Archive | Celebration

Do You Need to Recover Your Writing Equilibrium?

NEWS FLASH! Okay, when I started writing this I knew that good things were afoot–but now I can make the announcement: Erin Niumata of Folio Lit has agreed to represent me!  She will be repping my novel, The Bonne Chance Bakery, and future works as well.  I will write about the process (which has happened fast–like in a week) in a future post.  So now the following will make sense: Scale_gram_kilo_239552_l

I'm buzzing with excitement over new developments in my life, so much so that it is hard to come back down to earth.  But there are words to be written and work to be done.  What to do? How to move forward on the page after a big event has happened in your life?  Read on.

2015 has been a great year for me.  We're only one month in, and things are happening! And, I'm aware that not everyone is so fortunate.  I've had downer winters, believe me.  And if I had read about someone leaping about with happiness during one of those downer times, I probably would have wretched.  So forgive me if that is where you find yourself–my aim is to inspire, not depress.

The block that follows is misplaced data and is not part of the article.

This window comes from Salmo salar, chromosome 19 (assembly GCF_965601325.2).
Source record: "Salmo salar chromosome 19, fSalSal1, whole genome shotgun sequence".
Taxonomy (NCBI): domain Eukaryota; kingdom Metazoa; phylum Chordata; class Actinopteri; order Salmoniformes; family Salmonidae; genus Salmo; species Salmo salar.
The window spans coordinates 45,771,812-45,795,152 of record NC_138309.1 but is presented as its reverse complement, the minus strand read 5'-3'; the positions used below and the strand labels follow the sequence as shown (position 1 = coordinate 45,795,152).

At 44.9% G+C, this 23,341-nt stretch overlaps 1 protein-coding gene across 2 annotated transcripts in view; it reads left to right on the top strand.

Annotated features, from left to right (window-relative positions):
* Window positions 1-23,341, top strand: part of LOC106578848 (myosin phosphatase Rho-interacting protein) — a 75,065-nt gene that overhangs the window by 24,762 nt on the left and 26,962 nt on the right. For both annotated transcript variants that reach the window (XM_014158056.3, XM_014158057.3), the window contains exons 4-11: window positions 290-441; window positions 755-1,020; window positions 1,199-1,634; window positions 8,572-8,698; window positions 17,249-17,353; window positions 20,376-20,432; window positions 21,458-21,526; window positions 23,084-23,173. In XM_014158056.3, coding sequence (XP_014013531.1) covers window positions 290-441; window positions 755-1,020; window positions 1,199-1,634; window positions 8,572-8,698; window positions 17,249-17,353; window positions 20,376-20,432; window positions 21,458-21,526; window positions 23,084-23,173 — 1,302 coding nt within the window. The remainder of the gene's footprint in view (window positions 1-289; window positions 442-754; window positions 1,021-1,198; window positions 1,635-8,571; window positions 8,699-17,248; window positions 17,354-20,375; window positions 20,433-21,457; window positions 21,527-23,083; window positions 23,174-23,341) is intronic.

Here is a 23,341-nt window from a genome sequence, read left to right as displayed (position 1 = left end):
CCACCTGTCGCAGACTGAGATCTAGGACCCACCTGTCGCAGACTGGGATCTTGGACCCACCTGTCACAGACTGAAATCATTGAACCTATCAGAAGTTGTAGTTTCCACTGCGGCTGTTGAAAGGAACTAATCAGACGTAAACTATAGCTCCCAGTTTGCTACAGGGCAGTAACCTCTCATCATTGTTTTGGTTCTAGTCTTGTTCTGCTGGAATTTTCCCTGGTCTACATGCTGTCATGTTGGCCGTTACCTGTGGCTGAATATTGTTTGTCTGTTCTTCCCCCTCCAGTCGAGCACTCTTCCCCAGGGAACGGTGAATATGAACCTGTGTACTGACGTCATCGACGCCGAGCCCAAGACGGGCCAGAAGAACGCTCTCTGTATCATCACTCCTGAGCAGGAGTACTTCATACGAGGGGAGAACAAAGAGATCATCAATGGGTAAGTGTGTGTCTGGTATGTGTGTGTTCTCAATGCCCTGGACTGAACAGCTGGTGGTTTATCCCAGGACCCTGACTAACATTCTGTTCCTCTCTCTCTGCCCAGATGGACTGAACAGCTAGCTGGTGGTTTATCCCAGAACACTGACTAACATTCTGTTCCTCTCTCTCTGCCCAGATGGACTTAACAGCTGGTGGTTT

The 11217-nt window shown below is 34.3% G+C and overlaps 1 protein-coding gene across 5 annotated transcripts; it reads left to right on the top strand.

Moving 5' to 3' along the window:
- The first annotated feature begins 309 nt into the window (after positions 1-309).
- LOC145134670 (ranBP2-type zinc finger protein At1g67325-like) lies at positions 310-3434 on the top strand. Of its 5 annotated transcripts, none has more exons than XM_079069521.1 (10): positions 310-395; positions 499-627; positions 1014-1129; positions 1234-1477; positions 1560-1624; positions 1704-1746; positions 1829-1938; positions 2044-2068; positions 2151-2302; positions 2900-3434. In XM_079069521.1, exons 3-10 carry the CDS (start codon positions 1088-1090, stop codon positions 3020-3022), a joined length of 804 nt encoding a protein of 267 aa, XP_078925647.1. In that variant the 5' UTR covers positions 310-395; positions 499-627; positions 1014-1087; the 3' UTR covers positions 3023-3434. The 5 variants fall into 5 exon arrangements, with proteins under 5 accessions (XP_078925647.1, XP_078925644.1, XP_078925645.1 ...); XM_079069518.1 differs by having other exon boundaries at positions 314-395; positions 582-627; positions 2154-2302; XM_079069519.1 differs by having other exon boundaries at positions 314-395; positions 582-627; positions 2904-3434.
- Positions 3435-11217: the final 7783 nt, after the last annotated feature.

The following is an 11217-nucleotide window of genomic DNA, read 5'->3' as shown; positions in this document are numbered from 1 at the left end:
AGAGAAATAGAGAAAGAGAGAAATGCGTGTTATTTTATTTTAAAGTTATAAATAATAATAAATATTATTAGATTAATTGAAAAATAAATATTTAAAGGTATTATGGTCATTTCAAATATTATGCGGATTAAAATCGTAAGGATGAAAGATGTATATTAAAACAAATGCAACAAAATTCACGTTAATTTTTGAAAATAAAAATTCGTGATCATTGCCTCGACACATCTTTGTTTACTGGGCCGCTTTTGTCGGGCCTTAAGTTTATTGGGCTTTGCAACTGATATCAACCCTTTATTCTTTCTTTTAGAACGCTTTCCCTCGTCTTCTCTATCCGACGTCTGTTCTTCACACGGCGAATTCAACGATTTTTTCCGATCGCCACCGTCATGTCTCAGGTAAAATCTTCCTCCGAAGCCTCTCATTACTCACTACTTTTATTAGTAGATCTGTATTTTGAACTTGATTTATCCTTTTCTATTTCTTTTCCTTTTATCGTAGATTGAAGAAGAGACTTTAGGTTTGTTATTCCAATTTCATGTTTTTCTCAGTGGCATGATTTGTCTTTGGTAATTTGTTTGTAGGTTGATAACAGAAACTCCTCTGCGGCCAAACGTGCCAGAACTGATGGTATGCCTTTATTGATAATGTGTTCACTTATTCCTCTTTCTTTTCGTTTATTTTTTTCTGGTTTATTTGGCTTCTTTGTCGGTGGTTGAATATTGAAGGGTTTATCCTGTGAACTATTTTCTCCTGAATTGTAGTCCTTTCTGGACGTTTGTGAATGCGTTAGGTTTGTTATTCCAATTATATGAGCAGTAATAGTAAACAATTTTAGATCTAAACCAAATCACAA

But here's the thing–either great excitement or great discouragement often has the same result: you feel disconnected from your writing, unable to work.  And yeah, it feels way, way better when you're wandering around with your head in the clouds because good things are happening but it can be just as distracting.  (It is funny how often the good and the bad result in the same feeling inside. Excitement and nervousness, for instance–pretty much the same feeling in your stomach and chest. Remember that the next time you're really nervous about something.)